From Marvin Olasky's Reforming Journalism (2019)
The first decision journalists make is not how to write about particular issues and questions, but which topics to cover. The world is vast, resources are limited, and we always make choices. Even a local publication has more shoveled onto its plate than it can consume. An editor who simply says, “We’ll cover the news,” is not being honest with others and perhaps himself as well, for “the news” does not just happen. Some stories are obligatory for publications to report, but more often editors have considerable discretionary choice over which events to cover.
Agenda-setting is inevitable. Print publications have limited space. The internet has given journalists greater flexibility than we used to have, but we still have limited time. A lengthy examination of one issue may mean no time spent on another. Every editor who assigns a reporter to a story is thereby not assigning the reporter to another. Virtually every experienced reporter has some idea about a story line before reporting begins. Honest reporters have to be willing to change story lines when facts on the ground confound expectations—but each fact has a context.
Journalists emerge from the early reporting and interviewing process with a thesis—an idea of what the story is all about—either supported or changed. With a thesis in mind, reporters look for ways to tell a lot with a little. We train ourselves to observe and record the details that help to characterize a person, a meeting, and so forth.
At a certain point, a thesis solidifies and reporters are no longer looking for evidence that disproves it (although we should take into account any that emerges). Instead, journalists from that point on are building a case as an honest lawyer would, bringing out supporting evidence and refuting what appears to undermine the thesis but actually does not.
In this sense, all reporting is directed reporting, directed by some worldview. Many stories feature a protagonist who faces an antagonist and perseveres in his mission while overcoming obstacles—PAMO, for short. A normal template for a story is that the protagonist wants to do X as part of his mission, but Y (the antagonist) and Z (obstacles) are in his way. The protagonist may be an organization rather than an individual, and the antagonist may be a worldview. All reporting is directed reporting, directed by some worldview.
For example, here’s a paragraph from WORLD’s China coverage (with names omitted):
On July 4 six women arrived at the top prosecutor’s office in Beijing with the names of their detained husbands pasted onto their summer dresses with messages like “I support you” and “Waiting for you.” The wives, joined by lawyers and several Western diplomats, came to raise their frustrations that authorities in the neighboring city of Tianjing had barred them from contacting their husbands, whom authorities arrested last year in a nationwide roundup of human rights lawyers and activists.
In that paragraph, the six women are the protagonists and their mission is to express their frustrations, so as to support their husbands. Their antagonists are government officials, and one of the obstacles is the order than bars them from contacting their husbands. WORLD is sympathetic to those women and their husbands. The story could be written from a different perspective that would have the authorities as protagonists with the mission of preserving law and order, and the wives, lawyers, and Western diplomats as antagonists ignorantly or maliciously wasting everyone’s time.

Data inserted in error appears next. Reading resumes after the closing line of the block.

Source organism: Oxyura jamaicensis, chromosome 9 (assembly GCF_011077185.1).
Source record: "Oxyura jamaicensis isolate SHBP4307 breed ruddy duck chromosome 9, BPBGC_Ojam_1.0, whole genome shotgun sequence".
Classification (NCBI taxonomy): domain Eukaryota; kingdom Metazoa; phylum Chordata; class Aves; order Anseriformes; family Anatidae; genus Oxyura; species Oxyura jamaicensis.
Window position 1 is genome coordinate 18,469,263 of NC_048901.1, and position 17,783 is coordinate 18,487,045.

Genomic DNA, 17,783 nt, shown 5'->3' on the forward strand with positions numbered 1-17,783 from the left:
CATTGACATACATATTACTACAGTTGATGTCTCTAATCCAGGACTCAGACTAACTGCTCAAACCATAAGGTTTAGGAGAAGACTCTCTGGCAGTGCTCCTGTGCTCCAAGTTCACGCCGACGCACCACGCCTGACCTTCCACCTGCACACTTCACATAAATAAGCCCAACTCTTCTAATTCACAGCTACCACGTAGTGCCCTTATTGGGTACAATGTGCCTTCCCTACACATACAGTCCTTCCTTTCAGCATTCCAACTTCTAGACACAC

Even the simplest spot news story has a protagonist, mission, antagonist, and barriers. Here’s one:
“Firefighters [protagonist] last night battled a blaze [antagonist]. Because of high winds and low water pressure [barriers], it took two hours to extinguish the flames [mission].”
“Police [protagonist] yesterday took a bite out of crime [mission] by arresting the East Side cat burglar [antagonist]. He surrendered only after he fired two shots [obstacle] and yelled, “You’ll never take me alive.”
Because only arsonists cheer for the fire, the choice of protagonist—firefighter or fire—is clear. The choice is not clear to all reporters covering abortion. Christian reporters normally see the unborn baby as the protagonist, since the baby’s life is at stake. Those who would kill the baby are antagonists. Other reporters make legislators or a particular reading of the Constitution the antagonists.
Compelling stories have a protagonist or protagonists on a mission, one or more antagonists, and obstacles to success.
For example, in the United States children learn about the three little pigs: One who works hard takes the time to build his house out of bricks. The other two choose a faster alternative and build their houses out of straw or sticks. The three pigs are our protagonists. Their mission is building houses. The barrier to success for two of them is laziness— they don’t want to spend the time to build a strong house. They have an antagonist: a big bad wolf who huffs and puffs and blows down the houses made of straw or sticks.
Good stories have strong, vigorous antagonists.
If the wolf’s problem was just big teeth and a pointy nose, officials could give him free orthodontist visits and free plastic surgery—but the wolf’s murderous disposition is integral to a gripping story. Communist Party stories, if true, are compelling. The protagonists are workers and peasants and their vanguard, committed CP members. They are on a mission to raise standards of living and free a nation from bourgeois or aristocratic restraints. Their antagonist is the ruling class or, once Communists take power, reactionaries who sabotage efforts to make sure all are well fed, housed, clad, and cared for. Obstacles include independent media, businesses, and churches.